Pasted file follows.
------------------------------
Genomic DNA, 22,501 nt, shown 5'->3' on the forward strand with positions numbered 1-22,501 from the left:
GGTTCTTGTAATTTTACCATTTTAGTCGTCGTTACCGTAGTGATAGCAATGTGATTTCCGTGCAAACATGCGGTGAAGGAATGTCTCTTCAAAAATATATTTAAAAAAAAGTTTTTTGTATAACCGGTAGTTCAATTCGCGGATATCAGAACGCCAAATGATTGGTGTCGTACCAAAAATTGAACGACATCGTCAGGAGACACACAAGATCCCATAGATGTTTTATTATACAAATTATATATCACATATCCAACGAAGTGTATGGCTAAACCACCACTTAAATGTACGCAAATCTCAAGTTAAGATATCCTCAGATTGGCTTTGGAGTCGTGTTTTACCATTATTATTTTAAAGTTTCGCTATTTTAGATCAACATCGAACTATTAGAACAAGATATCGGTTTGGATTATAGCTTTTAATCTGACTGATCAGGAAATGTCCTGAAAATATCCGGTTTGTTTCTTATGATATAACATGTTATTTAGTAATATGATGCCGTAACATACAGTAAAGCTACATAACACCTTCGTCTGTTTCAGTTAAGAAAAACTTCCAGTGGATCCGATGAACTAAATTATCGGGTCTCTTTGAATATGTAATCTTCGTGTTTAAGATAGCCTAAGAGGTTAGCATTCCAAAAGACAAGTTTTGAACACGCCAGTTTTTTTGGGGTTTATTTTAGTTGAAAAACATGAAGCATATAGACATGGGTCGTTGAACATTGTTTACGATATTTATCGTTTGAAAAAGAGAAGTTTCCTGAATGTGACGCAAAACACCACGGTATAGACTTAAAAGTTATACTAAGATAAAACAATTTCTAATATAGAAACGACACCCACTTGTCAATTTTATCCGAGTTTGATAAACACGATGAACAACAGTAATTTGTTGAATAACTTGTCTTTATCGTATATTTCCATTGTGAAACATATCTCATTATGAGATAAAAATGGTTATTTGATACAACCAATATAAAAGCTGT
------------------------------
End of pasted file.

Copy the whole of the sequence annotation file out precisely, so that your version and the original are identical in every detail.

Genomic DNA, 22,501 nt, shown 5'->3' on the forward strand with positions numbered 1-22,501 from the left:
GGTTCTTGTAATTTTACCATTTTAGTCGTCGTTACCGTAGTGATAGCAATGTGATTTCCGTGCAAACATGCGGTGAAGGAATGTCTCTTCAAAAATATATTTAAAAAAAAGTTTTTTGTATAACCGGTAGTTCAATTCGCGGATATCAGAACGCCAAATGATTGGTGTCGTACCAAAAATTGAACGACATCGTCAGGAGACACACAAGATCCCATAGATGTTTTATTATACAAATTATATATCACATATCCAACGAAGTGTATGGCTAAACCACCACTTAAATGTACGCAAATCTCAAGTTAAGATATCCTCAGATTGGCTTTGGAGTCGTGTTTTACCATTATTATTTTAAAGTTTCGCTATTTTAGATCAACATCGAACTATTAGAACAAGATATCGGTTTGGATTATAGCTTTTAATCTGACTGATCAGGAAATGTCCTGAAAATATCCGGTTTGTTTCTTATGATATAACATGTTATTTAGTAATATGATGCCGTAACATACAGTAAAGCTACATAACACCTTCGTCTGTTTCAGTTAAGAAAAACTTCCAGTGGATCCGATGAACTAAATTATCGGGTCTCTTTGAATATGTAATCTTCGTGTTTAAGATAGCCTAAGAGGTTAGCATTCCAAAAGACAAGTTTTGAACACGCCAGTTTTTTTGGGGTTTATTTTAGTTGAAAAACATGAAGCATATAGACATGGGTCGTTGAACATTGTTTACGATATTTATCGTTTGAAAAAGAGAAGTTTCCTGAATGTGACGCAAAACACCACGGTATAGACTTAAAAGTTATACTAAGATAAAACAATTTCTAATATAGAAACGACACCCACTTGTCAATTTTATCCGAGTTTGATAAACACGATGAACAACAGTAATTTGTTGAATAACTTGTCTTTATCGTATATTTCCATTGTGAAACATATCTCATTATGAGATAAAAATGGTTATTTGATACAACCAATATAAAAGCTGT